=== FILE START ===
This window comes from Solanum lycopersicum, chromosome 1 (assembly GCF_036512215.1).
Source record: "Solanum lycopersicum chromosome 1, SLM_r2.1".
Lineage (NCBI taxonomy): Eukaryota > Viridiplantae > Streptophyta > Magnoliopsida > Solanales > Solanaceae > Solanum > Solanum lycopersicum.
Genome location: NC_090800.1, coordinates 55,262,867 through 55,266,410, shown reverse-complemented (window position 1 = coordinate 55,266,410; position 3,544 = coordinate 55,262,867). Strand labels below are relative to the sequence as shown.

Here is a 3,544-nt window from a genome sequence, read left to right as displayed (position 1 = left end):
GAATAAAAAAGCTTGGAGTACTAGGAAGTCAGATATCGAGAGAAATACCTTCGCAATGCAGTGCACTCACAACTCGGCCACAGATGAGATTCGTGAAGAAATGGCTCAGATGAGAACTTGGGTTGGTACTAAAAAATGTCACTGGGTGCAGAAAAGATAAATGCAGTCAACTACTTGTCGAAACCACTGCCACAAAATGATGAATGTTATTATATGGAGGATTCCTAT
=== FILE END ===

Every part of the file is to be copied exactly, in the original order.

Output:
This window comes from Solanum lycopersicum, chromosome 1 (assembly GCF_036512215.1).
Source record: "Solanum lycopersicum chromosome 1, SLM_r2.1".
Lineage (NCBI taxonomy): Eukaryota > Viridiplantae > Streptophyta > Magnoliopsida > Solanales > Solanaceae > Solanum > Solanum lycopersicum.
Genome location: NC_090800.1, coordinates 55,262,867 through 55,266,410, shown reverse-complemented (window position 1 = coordinate 55,266,410; position 3,544 = coordinate 55,262,867). Strand labels below are relative to the sequence as shown.

Here is a 3,544-nt window from a genome sequence, read left to right as displayed (position 1 = left end):
GAATAAAAAAGCTTGGAGTACTAGGAAGTCAGATATCGAGAGAAATACCTTCGCAATGCAGTGCACTCACAACTCGGCCACAGATGAGATTCGTGAAGAAATGGCTCAGATGAGAACTTGGGTTGGTACTAAAAAATGTCACTGGGTGCAGAAAAGATAAATGCAGTCAACTACTTGTCGAAACCACTGCCACAAAATGATGAATGTTATTATATGGAGGATTCCTAT